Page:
Q: At my second arraignment, can I ask for a court appointed lawyer if I was not offered one at the first arraignment?
I wasn't offered a lawyer because I don't face any jail time, but I would like to speak with one to discuss details about my case that may get it dropped.
A: The right to have a court-appointed lawyer only applies if you are facing jail time. You could hire a lawyer but the court won't appoint a lawyer in a case you don't face the risk of jail. There may be certain exceptions, such as if there are immigration consequences if you were convicted. If that applies to your case you should let the Judge know. There Amy be a defense lawyer for the day present that you can ask to talk with next time you are in court.
William T. Bly Esq agrees with this answer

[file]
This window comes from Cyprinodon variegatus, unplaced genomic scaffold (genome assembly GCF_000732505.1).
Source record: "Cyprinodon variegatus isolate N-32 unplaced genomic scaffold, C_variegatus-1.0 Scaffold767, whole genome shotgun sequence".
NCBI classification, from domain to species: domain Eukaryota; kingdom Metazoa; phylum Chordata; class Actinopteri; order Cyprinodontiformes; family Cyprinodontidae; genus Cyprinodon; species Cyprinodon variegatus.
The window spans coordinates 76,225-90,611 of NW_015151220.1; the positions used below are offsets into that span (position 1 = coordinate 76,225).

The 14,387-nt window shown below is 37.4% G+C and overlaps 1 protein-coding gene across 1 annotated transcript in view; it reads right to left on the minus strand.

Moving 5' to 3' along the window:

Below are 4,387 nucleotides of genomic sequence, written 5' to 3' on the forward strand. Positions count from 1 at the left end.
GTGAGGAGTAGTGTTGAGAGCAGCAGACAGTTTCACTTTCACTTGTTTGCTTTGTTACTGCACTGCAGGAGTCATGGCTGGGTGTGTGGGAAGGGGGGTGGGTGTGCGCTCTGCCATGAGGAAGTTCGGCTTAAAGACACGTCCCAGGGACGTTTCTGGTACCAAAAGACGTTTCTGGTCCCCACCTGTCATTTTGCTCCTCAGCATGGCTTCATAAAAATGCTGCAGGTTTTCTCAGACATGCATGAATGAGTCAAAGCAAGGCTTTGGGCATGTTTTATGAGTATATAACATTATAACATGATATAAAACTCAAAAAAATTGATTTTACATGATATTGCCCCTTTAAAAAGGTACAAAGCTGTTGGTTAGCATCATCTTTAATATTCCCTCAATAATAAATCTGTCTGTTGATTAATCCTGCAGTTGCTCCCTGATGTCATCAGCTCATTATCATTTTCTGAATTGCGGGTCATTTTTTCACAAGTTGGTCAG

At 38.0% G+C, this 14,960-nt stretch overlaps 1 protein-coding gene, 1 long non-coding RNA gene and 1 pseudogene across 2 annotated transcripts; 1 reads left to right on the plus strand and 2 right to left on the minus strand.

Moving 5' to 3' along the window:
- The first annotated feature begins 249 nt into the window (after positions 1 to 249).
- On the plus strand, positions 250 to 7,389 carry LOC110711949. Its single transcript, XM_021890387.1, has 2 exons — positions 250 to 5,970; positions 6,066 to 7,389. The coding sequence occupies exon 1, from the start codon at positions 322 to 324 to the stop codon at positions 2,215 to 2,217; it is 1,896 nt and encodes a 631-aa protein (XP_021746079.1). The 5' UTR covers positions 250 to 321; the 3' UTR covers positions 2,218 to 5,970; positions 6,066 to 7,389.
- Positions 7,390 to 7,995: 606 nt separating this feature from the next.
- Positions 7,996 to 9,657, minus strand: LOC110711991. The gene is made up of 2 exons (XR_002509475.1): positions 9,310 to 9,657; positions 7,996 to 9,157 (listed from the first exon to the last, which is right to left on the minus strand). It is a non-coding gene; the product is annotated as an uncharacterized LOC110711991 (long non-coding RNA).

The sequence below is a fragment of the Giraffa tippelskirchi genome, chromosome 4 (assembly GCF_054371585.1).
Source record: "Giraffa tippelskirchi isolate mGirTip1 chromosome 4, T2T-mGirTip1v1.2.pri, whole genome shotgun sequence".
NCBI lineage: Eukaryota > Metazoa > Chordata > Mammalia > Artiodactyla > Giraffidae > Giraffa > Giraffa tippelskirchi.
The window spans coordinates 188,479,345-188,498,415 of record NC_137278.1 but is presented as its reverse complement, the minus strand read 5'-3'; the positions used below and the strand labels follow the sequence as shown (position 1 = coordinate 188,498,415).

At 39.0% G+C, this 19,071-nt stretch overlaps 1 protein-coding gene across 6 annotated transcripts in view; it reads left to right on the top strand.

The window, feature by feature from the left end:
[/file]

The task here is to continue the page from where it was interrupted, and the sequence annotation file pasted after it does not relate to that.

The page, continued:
A: I'm not sure why you're having a second arraignment as you should only be arraigned once. The purpose of an arraignment is to be apprised of the nature of the charges by the court, at which time you enter a plea of guilty or not guilty. If you're not facing a risk of jail (the DA indicates at the arraignment if there is a risk of jail in your case), you are not constitutionally entitled to a court appointed attorney. In order to qualify for a court appointed attorney, you must meet certain criteria, which includes financial criteria AND the fact that you're facing a risk of jail, which you're not in your case. With all of that said, you can ask to speak with the Lawyer of the Day (LOD), who is there solely to assist members of the public during the arraignment proceedings, and ask that he speak with the DA on your behalf. Perhaps the LOD can get the charges dropped. If not, you'll have to either represent yourself at future court proceedings or retain an attorney.
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